Enough, Pluto!

Though questions were being raised on the status of Pluto as a planet, it remained on our list of nine planets for decades. However, the final strike against Pluto was the discovery of Eris in 2005. Though it is a bit smaller than Pluto, initial observations placed it somewhere more massive than the ninth planet. Following this discovery, In 2006, the International Astronomical Union revised the definition of a planet. According to the new criteria, for an object to be considered as a full-sized planet, it should:

  1. be spherical
  2. orbit the Sun
  3. have cleared its neighborhood

Pluto fulfils the first two conditions but runs into trouble in the third one. Clearing the neighborhood implies that there should be no objects around it, other than its natural satellites.

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Reaction To This Decision

Not everyone was happy with the demotion of Pluto. Gail Oxton, who built the software for New Horizons (the first spacecraft to visit Pluto) and has been on the mission since 2002, says she and her colleagues were “devastated” when Pluto got demoted. “And it still stings a little, especially when we hear yet another joke about poor Pluto. While there are other exciting objects in the solar system, this was the last unexplored planet, those things everyone had to memorize when they were in grade school. We were making history. When Pluto was demoted 7 months after launch, it immediately robbed us of some of that excitement.” – she said.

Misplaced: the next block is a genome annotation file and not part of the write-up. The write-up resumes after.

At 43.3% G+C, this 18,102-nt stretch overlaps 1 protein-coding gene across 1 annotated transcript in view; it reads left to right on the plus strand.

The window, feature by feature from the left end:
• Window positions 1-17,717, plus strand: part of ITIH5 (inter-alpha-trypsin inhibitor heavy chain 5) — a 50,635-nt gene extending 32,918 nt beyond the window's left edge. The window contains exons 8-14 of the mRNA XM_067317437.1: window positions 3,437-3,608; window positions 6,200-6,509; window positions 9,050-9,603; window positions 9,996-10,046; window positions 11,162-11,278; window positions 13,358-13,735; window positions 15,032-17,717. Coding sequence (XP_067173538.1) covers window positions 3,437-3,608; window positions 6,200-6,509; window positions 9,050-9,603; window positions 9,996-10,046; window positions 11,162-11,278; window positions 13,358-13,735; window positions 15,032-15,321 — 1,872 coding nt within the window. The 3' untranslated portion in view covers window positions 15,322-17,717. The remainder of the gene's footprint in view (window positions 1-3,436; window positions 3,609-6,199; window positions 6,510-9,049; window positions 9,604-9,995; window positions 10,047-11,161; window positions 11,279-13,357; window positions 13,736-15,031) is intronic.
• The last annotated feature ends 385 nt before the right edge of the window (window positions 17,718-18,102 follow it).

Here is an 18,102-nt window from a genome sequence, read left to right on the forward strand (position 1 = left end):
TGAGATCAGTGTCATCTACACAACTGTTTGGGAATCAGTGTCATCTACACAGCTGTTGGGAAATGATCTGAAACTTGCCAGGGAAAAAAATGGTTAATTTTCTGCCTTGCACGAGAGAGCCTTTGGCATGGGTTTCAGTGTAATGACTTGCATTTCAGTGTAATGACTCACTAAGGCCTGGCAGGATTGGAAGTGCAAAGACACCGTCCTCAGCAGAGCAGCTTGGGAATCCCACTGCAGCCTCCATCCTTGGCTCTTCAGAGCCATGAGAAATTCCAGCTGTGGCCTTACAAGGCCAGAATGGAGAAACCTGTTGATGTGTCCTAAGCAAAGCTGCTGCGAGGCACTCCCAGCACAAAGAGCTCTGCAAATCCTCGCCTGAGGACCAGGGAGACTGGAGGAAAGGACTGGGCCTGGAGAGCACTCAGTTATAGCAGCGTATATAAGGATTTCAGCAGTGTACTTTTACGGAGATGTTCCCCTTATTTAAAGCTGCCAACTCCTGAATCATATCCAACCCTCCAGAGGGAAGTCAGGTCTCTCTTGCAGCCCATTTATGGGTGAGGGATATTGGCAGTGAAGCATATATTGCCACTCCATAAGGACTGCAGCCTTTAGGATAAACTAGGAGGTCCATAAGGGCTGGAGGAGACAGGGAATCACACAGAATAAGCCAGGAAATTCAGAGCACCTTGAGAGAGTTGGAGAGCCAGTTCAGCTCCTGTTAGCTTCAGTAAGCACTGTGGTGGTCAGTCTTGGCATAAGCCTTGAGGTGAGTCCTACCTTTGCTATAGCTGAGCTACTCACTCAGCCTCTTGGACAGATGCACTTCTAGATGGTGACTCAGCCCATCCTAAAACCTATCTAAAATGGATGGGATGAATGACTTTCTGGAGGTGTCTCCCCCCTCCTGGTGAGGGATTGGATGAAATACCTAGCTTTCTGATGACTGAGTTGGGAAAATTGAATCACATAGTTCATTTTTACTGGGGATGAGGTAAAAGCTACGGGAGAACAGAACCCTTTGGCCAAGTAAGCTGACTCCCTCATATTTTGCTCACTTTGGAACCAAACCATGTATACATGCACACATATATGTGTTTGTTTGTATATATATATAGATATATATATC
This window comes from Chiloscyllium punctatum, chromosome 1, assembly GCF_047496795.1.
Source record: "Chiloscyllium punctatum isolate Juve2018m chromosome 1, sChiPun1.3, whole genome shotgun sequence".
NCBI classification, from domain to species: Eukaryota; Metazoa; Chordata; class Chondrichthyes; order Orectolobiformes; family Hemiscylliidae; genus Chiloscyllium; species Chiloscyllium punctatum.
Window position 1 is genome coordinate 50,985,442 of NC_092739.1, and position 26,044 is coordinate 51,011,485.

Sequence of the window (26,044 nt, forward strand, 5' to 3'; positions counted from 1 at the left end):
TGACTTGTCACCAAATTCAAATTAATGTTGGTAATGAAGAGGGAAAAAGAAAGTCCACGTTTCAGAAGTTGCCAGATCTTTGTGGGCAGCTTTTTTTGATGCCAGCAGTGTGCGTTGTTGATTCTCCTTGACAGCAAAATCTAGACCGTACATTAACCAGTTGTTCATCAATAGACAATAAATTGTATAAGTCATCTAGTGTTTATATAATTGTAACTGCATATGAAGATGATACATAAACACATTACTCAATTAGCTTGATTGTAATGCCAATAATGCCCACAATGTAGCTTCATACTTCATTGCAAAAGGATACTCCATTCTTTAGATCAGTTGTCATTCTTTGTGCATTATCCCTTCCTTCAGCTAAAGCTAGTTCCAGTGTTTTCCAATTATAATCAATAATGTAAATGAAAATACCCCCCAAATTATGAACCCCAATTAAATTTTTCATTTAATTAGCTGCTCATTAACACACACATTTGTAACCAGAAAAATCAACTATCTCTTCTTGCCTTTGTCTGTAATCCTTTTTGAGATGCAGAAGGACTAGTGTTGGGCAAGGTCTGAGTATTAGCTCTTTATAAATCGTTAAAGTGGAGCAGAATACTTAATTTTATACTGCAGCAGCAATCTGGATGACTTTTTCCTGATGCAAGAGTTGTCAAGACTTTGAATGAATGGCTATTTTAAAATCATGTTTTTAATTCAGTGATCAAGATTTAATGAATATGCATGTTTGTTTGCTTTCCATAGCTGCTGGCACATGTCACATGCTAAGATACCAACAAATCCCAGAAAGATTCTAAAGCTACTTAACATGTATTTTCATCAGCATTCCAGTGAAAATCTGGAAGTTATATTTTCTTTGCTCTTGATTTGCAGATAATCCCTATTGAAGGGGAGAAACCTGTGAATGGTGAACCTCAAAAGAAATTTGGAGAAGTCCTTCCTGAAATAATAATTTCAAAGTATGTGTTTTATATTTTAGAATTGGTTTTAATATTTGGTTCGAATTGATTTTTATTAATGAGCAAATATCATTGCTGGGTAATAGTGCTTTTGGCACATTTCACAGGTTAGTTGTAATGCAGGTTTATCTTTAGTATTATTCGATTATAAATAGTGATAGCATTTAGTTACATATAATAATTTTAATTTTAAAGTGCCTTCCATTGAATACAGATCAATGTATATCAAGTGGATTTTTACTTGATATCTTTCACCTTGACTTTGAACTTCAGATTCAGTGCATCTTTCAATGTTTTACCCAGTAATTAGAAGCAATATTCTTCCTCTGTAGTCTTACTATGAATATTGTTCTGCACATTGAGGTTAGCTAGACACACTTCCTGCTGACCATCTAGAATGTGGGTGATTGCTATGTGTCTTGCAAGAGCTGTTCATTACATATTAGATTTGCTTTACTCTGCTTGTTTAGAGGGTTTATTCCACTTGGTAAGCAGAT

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Pluto captured by the New Horizons space probe

NASA’s New Horizons spacecraft was launched on January 19, 2006, with the objective of becoming the first spacecraft to explore Pluto and its moons up close.

While Pluto was still a planet during the launch, it was soon demoted to a dwarf planet.

NASA, however, went ahead with its mission objective, studying the dwarf planet Pluto, its moons, and other objects in the Kuiper Belt.

The Current Status of Pluto

Currently, Pluto is a dwarf planet. A “dwarf planet,” as defined by the IAU, is a celestial body in direct orbit of the Sun that is massive enough that its shape is controlled by gravitational forces rather than mechanical forces (and is thus ellipsoid in shape), but has not cleared its neighboring region of other objects. The term dwarf planet was coined by planetary scientist Alan Stern as part of a three-way categorization of planetary-mass objects in the Solar System: classical planets (the big eight), dwarf planets and satellite planets.

Pluto could not even complete a full revolution around the Sun since its discovery. It takes 248 years to orbit the Sun. All we can say is, “Revolve in Peace, Pluto”.